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Bayani Challenge 2014: Walang Iwanan
(Heroes’ Challenge: Leave No One Behind)
 

We did it! From April 9 to June 12, over ONE MILLION VOLUNTEERS answered the call to become heroes for Filipinos in the disaster-hit provinces of the Visayas and Zamboanga. For 63 days across 12 provinces, an estimated 1,751,518 volunteers built houses and fishing boats, refurbished schools, cared for the environment, fed thousands of kids and danced to the same choreography of the now-famous Bayani Challenge song. Never before had we witnessed such a massive display of volunteerism in the country – thank you for helping us make this year’s Bayani Challenge a success!
[Click here to view report]


Every typhoon has a silver lining


“The greater tragedy we are fighting are not the typhoons,
the greater tragedy we are fighting is the lack of caring.” – Kuya Bodoy


When SuperTyphoon Yolanda made its landfall in the Philippines last Nov 8, hundreds of thousands of families experienced so much grief and loss, it was impossible for the rest of the world to turn a blind eye and not care.  In the midst of this disaster, something deep was awakened – a desire to reach out and do something for complete strangers in need. Apathy was cracked, and the result was outpouring generosity as various nations found common ground in this desire to help. This inspired Gawad Kalinga, together with its partners in government and in the private sector, to organize a response with the scale a disaster like Yolanda beckoned. We decided to break all of last year’s records [BC 2013 report], and the goal of ONE MILLION VOLUNTEERS was then set.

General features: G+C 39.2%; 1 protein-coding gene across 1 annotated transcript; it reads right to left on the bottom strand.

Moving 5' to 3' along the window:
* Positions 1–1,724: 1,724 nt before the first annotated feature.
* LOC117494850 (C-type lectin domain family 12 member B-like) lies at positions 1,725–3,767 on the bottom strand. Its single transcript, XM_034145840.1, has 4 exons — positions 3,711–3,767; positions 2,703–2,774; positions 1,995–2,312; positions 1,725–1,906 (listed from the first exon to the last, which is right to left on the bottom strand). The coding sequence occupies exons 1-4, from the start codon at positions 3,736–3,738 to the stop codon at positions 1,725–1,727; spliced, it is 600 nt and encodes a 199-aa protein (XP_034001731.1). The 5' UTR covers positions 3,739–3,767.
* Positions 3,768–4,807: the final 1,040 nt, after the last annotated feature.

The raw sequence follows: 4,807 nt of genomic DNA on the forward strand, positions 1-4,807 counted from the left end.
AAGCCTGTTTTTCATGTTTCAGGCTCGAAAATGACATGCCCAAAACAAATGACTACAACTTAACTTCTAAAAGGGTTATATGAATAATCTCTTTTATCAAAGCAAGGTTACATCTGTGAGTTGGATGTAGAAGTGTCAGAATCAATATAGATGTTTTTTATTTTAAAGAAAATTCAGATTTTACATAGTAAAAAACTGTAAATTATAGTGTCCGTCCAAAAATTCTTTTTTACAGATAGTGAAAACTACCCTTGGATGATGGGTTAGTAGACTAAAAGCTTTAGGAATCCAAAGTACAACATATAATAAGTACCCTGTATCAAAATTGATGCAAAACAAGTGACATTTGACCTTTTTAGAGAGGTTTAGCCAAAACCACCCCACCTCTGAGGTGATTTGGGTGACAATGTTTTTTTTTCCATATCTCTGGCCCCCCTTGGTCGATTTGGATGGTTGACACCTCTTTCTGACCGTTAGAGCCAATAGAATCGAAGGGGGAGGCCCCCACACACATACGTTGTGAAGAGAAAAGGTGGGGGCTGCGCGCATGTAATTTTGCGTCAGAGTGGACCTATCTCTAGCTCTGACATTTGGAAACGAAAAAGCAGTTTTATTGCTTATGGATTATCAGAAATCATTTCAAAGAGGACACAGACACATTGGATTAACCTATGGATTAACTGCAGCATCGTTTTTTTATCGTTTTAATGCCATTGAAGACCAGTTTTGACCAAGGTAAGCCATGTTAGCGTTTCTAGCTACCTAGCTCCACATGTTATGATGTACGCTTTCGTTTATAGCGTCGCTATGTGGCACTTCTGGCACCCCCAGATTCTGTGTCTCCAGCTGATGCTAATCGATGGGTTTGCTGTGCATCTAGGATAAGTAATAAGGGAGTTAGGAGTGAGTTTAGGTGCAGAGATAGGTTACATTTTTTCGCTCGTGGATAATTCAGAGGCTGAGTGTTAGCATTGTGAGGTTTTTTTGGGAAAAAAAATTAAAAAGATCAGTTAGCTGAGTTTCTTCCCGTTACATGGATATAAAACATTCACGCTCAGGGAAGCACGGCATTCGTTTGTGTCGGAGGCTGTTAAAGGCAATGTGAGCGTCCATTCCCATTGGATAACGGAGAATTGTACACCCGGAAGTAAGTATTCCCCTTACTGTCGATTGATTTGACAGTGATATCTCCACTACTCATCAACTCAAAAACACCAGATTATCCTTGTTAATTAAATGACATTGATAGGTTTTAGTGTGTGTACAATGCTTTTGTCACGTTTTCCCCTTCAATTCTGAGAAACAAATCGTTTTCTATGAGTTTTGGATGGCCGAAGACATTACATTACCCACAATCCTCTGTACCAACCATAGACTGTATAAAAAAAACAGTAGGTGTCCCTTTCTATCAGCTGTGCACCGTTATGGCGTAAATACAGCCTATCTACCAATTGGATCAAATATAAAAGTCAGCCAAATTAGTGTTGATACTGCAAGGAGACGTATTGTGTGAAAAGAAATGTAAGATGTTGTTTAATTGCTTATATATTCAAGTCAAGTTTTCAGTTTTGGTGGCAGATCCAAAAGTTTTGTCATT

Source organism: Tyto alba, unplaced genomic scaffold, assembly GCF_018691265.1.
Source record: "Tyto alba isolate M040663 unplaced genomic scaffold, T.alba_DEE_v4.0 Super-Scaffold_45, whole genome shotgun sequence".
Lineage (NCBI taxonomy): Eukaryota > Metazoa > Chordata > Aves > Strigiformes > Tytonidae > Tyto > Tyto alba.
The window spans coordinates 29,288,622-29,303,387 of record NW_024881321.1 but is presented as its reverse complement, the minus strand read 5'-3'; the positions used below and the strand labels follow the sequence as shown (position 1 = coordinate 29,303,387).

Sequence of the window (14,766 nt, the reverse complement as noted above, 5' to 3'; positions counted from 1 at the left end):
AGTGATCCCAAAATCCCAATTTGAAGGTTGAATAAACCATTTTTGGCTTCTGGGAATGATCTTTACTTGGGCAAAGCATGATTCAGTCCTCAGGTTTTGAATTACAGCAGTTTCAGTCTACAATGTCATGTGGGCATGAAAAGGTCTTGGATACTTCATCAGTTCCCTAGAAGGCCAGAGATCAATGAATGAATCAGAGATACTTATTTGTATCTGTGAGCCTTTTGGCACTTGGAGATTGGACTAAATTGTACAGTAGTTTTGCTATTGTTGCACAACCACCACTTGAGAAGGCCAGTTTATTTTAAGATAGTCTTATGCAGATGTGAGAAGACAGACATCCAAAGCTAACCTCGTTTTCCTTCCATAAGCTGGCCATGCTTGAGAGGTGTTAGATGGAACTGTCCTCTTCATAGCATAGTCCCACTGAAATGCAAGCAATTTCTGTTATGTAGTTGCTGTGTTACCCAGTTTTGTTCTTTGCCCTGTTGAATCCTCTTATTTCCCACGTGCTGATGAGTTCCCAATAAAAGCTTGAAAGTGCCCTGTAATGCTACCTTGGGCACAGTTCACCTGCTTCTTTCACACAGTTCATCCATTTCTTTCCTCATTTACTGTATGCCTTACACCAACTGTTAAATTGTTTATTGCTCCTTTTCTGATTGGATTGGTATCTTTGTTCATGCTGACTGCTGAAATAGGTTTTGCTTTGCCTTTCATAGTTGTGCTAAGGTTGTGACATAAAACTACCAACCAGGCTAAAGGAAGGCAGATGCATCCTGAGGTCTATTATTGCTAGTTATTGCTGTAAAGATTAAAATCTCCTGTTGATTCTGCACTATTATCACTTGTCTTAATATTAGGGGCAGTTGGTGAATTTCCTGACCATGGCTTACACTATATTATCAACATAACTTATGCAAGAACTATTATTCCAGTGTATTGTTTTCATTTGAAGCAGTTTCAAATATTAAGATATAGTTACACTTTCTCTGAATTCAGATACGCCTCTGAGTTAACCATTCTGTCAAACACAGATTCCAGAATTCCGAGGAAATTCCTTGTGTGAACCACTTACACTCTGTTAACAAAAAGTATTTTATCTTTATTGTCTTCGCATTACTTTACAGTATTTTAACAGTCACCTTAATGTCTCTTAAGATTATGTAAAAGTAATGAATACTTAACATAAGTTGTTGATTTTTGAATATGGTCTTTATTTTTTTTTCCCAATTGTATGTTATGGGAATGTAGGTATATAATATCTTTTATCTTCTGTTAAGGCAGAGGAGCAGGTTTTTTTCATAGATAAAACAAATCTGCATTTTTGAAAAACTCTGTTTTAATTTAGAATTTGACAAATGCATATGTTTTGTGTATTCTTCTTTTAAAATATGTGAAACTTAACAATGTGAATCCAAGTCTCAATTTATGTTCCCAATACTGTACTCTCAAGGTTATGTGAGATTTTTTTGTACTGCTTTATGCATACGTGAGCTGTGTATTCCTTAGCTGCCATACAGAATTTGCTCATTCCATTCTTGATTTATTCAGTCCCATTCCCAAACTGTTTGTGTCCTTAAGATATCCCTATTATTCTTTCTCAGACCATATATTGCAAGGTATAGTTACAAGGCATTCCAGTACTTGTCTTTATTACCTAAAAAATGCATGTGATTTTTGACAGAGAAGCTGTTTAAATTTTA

Creating an impact where needed most – at the grassroots


“Ang pag-asa ay nasa tabi mo.” – Kuya Mark

What Bayani Challenge did extraordinarily well was raise resources and create hope that was immediately and concretely felt by the survivors and the poor in general.  From peso and/or dollar amounts, these resources were converted into the first houses and boats turned over and in the ~2,000 houses undergoing construction [read more: Yolanda Reconstruction Report].  Hope came in human form, as warm hands and bodies picked up shovels, cleaned the coastlines and carried children. Empathy was realized in the presence of the volunteers on-ground, the same locations where Yolanda made debris out of homes. We made sure that the Bayani Challenge was the biggest thing in the towns where it happened, because anyway, we needed hope to be at its biggest there.


Everyone takes part for the poor, including the poor


“We’d like to introduce volunteerism as the currency for development.
Because in volunteerism, the poorest can contribute.” – Kuya Luis


And the best part is that the credit goes to everyone, including the survivors who were the primary inspiration of this event.   The real cost to volunteerism is time, and this is something every single one of us has to give – if only we chose to.  The journey from Araw ng Kagitingan (Day of Valor) to Araw ng Kalayaan (Philippine Independence Day) was nothing short of amazing as we saw private partners (Globe, Human Nature, LBC, Canon, Microsoft, Davies and Asia Journal), national agencies (AFP, MMDA PIA, PPA, Pilipinas Natin), local government units of all participating provinces, and our present and future Kapitbahayan make time, come together and show what it means to leave no one behind. This year’s Bayani Challenge was 63 days – roughly 12 times the length of the regular Bayani Challenge – and this only means that greater sacrifices were made.  With God’s grace, greater results were also achieved. 

Are you ready for next year’s challenge???  [Click here for our ED's message]

WALANG IWANAN!





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